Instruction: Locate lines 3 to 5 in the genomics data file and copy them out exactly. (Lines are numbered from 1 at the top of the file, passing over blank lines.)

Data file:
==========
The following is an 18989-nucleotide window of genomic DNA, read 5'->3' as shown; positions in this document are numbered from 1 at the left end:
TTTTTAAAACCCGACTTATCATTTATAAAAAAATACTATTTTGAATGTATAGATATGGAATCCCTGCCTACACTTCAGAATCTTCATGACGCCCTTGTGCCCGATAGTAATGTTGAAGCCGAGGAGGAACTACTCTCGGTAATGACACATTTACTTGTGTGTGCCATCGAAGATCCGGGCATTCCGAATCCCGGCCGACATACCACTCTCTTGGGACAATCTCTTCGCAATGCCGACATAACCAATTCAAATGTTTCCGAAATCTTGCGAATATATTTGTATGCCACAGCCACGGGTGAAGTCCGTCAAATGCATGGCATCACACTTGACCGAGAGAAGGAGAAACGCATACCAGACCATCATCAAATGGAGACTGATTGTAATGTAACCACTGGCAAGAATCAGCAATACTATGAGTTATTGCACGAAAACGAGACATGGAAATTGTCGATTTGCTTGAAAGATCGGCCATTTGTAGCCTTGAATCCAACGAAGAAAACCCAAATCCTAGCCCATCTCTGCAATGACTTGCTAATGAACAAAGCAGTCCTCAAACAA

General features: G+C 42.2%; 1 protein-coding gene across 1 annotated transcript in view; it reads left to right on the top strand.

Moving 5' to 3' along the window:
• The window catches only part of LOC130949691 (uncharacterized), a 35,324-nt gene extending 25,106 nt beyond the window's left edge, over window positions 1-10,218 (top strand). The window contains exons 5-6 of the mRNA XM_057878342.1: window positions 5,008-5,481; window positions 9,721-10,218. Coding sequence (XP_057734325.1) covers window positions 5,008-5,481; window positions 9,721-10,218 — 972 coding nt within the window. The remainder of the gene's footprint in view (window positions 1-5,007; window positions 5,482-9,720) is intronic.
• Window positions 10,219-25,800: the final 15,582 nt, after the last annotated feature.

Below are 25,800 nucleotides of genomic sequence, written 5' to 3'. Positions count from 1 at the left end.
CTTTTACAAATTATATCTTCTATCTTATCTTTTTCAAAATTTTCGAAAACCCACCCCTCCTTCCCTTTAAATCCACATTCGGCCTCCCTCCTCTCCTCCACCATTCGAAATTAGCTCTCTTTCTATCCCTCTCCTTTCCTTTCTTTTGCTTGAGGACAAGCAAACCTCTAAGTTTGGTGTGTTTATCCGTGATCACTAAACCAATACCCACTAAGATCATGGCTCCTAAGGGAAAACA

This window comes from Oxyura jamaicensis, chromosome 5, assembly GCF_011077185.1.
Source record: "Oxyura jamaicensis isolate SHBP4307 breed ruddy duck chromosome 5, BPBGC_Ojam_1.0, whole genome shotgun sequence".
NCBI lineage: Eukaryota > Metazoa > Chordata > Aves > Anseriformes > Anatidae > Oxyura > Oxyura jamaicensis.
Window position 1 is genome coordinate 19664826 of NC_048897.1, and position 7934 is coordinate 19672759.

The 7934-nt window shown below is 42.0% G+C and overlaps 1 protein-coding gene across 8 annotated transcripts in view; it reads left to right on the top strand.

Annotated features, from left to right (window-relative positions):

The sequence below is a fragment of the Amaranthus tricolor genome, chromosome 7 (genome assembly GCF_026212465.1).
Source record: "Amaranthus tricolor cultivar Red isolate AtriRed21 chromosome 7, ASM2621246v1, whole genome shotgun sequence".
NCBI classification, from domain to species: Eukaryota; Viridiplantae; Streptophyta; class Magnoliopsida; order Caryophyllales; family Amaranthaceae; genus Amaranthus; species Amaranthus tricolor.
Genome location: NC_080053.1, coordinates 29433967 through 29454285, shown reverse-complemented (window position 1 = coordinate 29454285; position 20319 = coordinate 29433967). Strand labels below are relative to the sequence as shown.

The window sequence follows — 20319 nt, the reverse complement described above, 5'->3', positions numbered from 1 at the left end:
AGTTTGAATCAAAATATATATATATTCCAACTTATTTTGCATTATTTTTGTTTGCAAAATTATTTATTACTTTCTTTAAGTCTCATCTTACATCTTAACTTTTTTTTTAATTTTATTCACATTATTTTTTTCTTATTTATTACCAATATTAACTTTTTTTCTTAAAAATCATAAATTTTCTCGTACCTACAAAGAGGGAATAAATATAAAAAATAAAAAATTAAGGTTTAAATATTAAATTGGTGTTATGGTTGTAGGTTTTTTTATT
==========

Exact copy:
General features: G+C 42.2%; 1 protein-coding gene across 1 annotated transcript in view; it reads left to right on the top strand.

Moving 5' to 3' along the window:
• The window catches only part of LOC130949691 (uncharacterized), a 35,324-nt gene extending 25,106 nt beyond the window's left edge, over window positions 1-10,218 (top strand). The window contains exons 5-6 of the mRNA XM_057878342.1: window positions 5,008-5,481; window positions 9,721-10,218. Coding sequence (XP_057734325.1) covers window positions 5,008-5,481; window positions 9,721-10,218 — 972 coding nt within the window. The remainder of the gene's footprint in view (window positions 1-5,007; window positions 5,482-9,720) is intronic.